AN EXTREME cheapskate has revealed how she pees in a jar and refuses to shower at home to save money despite being a millionaire.
Victoria Hunt believes she is going to live to be 116 years old and so has taken on an intense cheapskate lifestyle to be able to afford to live so long.
Hunt, currently in her 50s, began her quest to be as cheap as possible aged 28 when she was a single mother living in a trailer park, and has kept a detailed spreadsheet since 1989 in which she monitors all of her expenses.
"This cheap side of me has just really blossomed because every minute of every day has something to do with how I can make a better decision financially," she said.
"It's a bit of an obsession."
Hunt turned her life around with her skinflint practices and was able to retire from her career as an accountant aged 48.
The penny pincher, who lives in Columbus, Ohio, now survives on only $12,000 a year as she grows her own food, scavenges through the trash for "treasures," and keeps appliances on a timer to save electricity.
"It's exciting. When we find nickels and dimes that's a little joy," she described the experience of foraging for her food.
"It's really my hobby, so when I find something, the joy is perfect."
Yet despite her low outgoings, Hunt is really a self-made millionaire.
"I wanted to be sure I would never be poor again," she explained in an interview with the Huffington Post.
"Some people like pedicures, I enjoy ways to be frugal and save money."
Hunt, in fact, owns several houses, as well as stock and investments from which she is still making an income.
"She's the only millionaire I know that dumpster dives," her boyfriend Steve Baker said.
Hunt appeared on an episode of TLC's Extreme Cheapskates in 2012 in which she gave further insight into the lengths she will go to in saving a few cents.
She shows of her shiny bathtub which she claims she has never cleaned because it is never used.
"I have a gym membership and that's where I take my shower, I'm kind of a gym rat, I'm there every day anyway," she explained.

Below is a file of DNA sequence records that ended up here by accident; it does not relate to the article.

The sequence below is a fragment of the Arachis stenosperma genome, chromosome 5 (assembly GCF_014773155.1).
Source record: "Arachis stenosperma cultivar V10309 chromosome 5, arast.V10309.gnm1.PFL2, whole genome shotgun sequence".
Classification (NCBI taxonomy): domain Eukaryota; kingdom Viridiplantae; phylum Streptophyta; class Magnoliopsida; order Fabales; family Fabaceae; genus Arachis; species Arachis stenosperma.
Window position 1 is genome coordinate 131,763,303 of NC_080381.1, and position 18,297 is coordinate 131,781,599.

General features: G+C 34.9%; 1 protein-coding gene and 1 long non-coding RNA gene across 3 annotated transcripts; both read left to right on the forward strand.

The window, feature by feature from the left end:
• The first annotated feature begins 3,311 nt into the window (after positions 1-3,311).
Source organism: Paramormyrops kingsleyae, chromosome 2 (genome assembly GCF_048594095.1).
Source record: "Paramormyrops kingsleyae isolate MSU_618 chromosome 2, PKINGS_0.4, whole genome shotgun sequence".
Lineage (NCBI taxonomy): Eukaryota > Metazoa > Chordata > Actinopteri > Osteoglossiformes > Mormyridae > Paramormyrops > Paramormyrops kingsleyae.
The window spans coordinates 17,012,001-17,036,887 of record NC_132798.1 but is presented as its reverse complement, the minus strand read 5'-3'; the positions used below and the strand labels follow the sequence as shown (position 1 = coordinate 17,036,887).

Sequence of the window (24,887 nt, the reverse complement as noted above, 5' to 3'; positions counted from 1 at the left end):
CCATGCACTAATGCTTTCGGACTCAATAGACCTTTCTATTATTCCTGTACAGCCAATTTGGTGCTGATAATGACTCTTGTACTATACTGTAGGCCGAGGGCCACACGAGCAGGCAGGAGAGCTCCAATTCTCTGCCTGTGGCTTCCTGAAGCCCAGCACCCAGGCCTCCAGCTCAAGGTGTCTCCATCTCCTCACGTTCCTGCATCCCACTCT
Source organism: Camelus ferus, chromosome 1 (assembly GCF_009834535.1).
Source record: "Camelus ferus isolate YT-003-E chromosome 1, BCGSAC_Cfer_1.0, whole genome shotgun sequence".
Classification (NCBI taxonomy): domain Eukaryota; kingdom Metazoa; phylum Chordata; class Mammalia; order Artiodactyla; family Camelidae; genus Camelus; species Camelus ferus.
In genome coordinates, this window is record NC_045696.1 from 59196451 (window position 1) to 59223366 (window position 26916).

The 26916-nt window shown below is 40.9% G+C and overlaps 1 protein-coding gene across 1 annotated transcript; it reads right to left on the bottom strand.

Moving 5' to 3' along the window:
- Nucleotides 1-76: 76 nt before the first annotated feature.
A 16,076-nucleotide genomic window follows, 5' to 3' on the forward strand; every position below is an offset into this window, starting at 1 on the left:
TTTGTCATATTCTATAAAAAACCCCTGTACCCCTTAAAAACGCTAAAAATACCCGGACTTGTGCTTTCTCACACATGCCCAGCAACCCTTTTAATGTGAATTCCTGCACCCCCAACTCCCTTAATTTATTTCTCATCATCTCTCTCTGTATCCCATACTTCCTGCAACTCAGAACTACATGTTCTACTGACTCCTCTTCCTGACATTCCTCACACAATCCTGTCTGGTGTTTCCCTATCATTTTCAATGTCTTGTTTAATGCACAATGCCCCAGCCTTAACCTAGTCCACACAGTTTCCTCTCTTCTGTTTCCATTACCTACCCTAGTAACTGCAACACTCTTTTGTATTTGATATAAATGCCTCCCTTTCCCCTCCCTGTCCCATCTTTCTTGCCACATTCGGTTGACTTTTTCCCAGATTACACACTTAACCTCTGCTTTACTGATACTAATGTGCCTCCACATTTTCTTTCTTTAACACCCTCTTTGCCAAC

Hunt admits that peeing in a jar beside her toilet can leave a "pungent smell" but that it seemed like the best option when she learned that she could use urine on her compost pile.
"I thought, 'Wow, I can pee in a jar, build my compost and not have to flush the toilet,'" she said.
Hunt claimed that she saves $10 a month by cutting down on the number of times she flushes, but draws the line at any attempt to also use excrement on the compost heap as well.
The pee jar also remains at home as when she needs to flush while she's out and about, she's "not concerned with other peoples' water bill."
As well as cutting down on her water use, Hunt's other cheapskate activities involve monitoring her electric meter each morning and marking the units used in her master spreadsheet.
She also keeps a timer on her refrigerator so that it shuts off for half the day, hitting back at people who claim she runs the risk of meat going bad.
"I've never seen it happen," she claimed.
And Hunt's home remains a time warp, as she refuses to replace any of the 1961 appliances in the home – that's if she even runs the risk of plugging them in and using any power.
"I absolutely get results," Hunt believes of her constant efforts to save a buck.
"If we don’t want something but don’t want to throw it away, we set it by the garbage can or at the end of the street.
"They’ll put out a stereo or a vacuum cleaner. Instead of buying a new one and burning the oil to make that stuff, I take it home, clean it and use it."
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